Posted in Design Practice, Landscape Urbanism, Reflective Practice, tagged ecology and design, landscape architecture, landscape architecture theory, landscape urbanism, praxis, reflective practice, sustainability on September 11, 2011 |
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On Thursday, around the time I was showing the Waldheim video (mentioned here) to my class, the video that includes the West 8 Dutch “Shell Project” as an example of landscape urbanism, an interesting post was going up on the new Landscape Urbanism website. The author, Laura Tepper, discusses the ephemeral nature of the project, a fact that she says is not mentioned when this project is used as an example today (true of the Waldheim video also). The key graph is this one, in my opinion, but the entire article is definitely worth reading.
The contrast between the barrier’s austere utility and West 8’s erstwhile shell installation force us to confront challenges beyond the project’s early acclaims. The storm surge barrier—with its complex programmatic functions, sophisticated engineering, and costs—illustrates what landscape architects and urbanists face with ambitious infrastructural projects. Generally speaking, when infrastructure washes away unintentionally, it is considered a failure. The integration of infrastructural and public programming can impel social, ecological, and practical transformations. However, we must take on the seemingly contradictory synthesis of permanent armatures and dynamic cycles. We must modify our objectives against empirical evidence and clarify our intentions, lest the works of the landscape urbanist discussion become decorative and slip away unnoticed.
As it turns out, stripes of white and black shells on a surge barrier are not sustainable. Perhaps they washed away; it is unclear what happened to them. Of course, there are ways to explain this as being the original intent of the project, but that fact is omitted when this project is referenced. This is where theory and concept meet praxis. Can the ambitious ideas of landscape urbanism, especially those that suggest that ecological systems can be effectively harnessed to meet design goals, become realities in the sense that we usually ascribe to landscape architecture, or is the emphasis on temporality and long-term dynamics a mask for pure speculation?
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Or do we? We are inclined to think that “our time” is the most extraordinary ever. But then we stumble upon something from the past – people’s previous preoccupations, thoughts, ideas - and realize that we are not the first ones to be thinking these thoughts. That’s my feeling when I find references to the problem of traffic jams and urban congestion … in the 1920s. Or when I read about the how overwhelming the world has become as a result of technology and available information … in the 1960s.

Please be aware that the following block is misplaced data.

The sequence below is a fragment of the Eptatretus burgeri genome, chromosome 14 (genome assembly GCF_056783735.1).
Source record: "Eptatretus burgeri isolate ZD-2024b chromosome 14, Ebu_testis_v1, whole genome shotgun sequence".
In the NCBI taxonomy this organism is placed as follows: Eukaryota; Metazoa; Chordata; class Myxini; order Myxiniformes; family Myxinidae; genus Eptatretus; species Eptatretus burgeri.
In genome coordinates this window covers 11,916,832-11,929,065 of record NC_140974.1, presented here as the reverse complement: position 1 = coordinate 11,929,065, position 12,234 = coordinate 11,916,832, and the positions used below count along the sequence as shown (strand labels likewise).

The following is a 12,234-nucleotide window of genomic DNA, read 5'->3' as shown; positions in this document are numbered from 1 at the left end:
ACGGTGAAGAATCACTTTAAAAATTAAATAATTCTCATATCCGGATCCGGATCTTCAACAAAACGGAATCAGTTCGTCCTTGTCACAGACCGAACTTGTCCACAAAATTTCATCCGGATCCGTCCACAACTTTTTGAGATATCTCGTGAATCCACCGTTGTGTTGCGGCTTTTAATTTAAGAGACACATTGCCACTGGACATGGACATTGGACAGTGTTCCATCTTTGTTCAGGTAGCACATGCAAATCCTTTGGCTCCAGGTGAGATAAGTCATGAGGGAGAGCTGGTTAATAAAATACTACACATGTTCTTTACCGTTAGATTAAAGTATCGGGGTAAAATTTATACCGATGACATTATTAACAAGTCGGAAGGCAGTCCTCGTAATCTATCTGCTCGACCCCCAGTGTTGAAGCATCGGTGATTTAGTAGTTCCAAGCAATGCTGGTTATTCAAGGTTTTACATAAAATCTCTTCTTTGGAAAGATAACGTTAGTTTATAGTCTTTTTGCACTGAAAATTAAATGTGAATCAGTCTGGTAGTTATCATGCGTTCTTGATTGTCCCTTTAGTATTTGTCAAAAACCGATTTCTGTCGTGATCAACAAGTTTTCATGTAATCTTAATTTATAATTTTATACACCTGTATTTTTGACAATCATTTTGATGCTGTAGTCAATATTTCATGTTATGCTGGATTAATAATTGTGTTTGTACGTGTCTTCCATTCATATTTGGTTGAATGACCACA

In The Reflective Practitioner (1983), which I am re-reading, Donald Schön discussed the crisis in public faith in professional knowledge stemming from that turbulent period, the late 1960s. Schön noted an unprecedented need for adaptability, and that professionals faced the dilemma that they were being asked to “perform tasks for which they had not been educated” (p. 14). Catching up with new demands on professional practice would be transitory, at best, because of the rapid pace of change. “The patterns of task and knowledge are inherently unstable” (p.15) – doesn’t that sound familiar? Everything seems inherently unstable today … too. And about those wicked problems:
The situations of practice are not problems to be solved but problematic situations characterized by uncertainty, disorder, and indeterminacy.
Here Schön is following the ideas of John Dewey. And he goes on to quote Russell Ackoff, a founder of the field of operations research (the ultimate in positivism and rational problem solving), who had his own terminology for wicked problems.
managers are not confronted with problems that are independent of each other, but with dynamic situations that consist of complex systems of changing problems that interact with each other. I call such situations messes. [Emphasis added] Problems are abstractions extracted from messes by analysis; they are to messes as atoms are to tables and charts … Managers do not solve problems: they manage messes.
Citation: (1979) Journal of Operational Research Society 30 (2): 93-104.
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Landscape architecture academics frequently debate the role of “theory” in the discipline. There is a sense that landscape architecture cannot mature without a body of theory supporting it. Some authors have sought out and expounded upon theories from other disciplines that apply to ours, and others have articulated theories that are unique to landscape architecture. What this debate suggests, though, is that practice is not enough. Especially on university campuses. Doesn’t this give practice short shrift? (more…)
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